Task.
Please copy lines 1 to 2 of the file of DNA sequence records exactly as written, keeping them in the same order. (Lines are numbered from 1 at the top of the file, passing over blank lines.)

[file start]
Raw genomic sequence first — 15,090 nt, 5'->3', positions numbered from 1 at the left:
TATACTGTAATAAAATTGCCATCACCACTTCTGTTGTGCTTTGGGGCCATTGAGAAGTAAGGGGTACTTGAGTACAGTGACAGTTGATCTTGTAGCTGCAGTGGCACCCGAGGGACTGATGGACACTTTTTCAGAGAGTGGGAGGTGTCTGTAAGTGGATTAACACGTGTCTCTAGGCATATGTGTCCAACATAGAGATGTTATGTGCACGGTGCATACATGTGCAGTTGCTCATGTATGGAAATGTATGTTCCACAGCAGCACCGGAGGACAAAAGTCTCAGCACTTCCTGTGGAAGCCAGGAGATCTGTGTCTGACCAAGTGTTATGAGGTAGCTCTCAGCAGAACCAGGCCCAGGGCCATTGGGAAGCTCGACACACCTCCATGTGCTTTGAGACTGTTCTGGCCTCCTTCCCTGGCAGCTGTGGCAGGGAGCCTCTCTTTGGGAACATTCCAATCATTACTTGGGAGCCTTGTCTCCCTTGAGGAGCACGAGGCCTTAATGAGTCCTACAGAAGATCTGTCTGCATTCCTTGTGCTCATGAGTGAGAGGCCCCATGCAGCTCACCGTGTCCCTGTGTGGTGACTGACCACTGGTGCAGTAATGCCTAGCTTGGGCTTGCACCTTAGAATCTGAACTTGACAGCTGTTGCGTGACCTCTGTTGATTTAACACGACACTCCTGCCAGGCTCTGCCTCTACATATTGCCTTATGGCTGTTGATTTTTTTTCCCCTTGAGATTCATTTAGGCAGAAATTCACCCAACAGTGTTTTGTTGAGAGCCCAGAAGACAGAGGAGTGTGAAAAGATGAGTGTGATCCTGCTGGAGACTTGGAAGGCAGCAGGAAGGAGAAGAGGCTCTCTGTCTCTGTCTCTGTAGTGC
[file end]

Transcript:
Raw genomic sequence first — 15,090 nt, 5'->3', positions numbered from 1 at the left:
TATACTGTAATAAAATTGCCATCACCACTTCTGTTGTGCTTTGGGGCCATTGAGAAGTAAGGGGTACTTGAGTACAGTGACAGTTGATCTTGTAGCTGCAGTGGCACCCGAGGGACTGATGGACACTTTTTCAGAGAGTGGGAGGTGTCTGTAAGTGGATTAACACGTGTCTCTAGGCATATGTGTCCAACATAGAGATGTTATGTGCACGGTGCATACATGTGCAGTTGCTCATGTATGGAAATGTATGTTCCACAGCAGCACCGGAGGACAAAAGTCTCAGCACTTCCTGTGGAAGCCAGGAGATCTGTGTCTGACCAAGTGTTATGAGGTAGCTCTCAGCAGAACCAGGCCCAGGGCCATTGGGAAGCTCGACACACCTCCATGTGCTTTGAGACTGTTCTGGCCTCCTTCCCTGGCAGCTGTGGCAGGGAGCCTCTCTTTGGGAACATTCCAATCATTACTTGGGAGCCTTGTCTCCCTTGAGGAGCACGAGGCCTTAATGAGTCCTACAGAAGATCTGTCTGCATTCCTTGTGCTCATGAGTGAGAGGCCCCATGCAGCTCACCGTGTCCCTGTGTGGTGACTGACCACTGGTGCAGTAATGCCTAGCTTGGGCTTGCACCTTAGAATCTGAACTTGACAGCTGTTGCGTGACCTCTGTTGATTTAACACGACACTCCTGCCAGGCTCTGCCTCTACATATTGCCTTATGGCTGTTGATTTTTTTTCCCCTTGAGATTCATTTAGGCAGAAATTCACCCAACAGTGTTTTGTTGAGAGCCCAGAAGACAGAGGAGTGTGAAAAGATGAGTGTGATCCTGCTGGAGACTTGGAAGGCAGCAGGAAGGAGAAGAGGCTCTCTGTCTCTGTCTCTGTAGTGC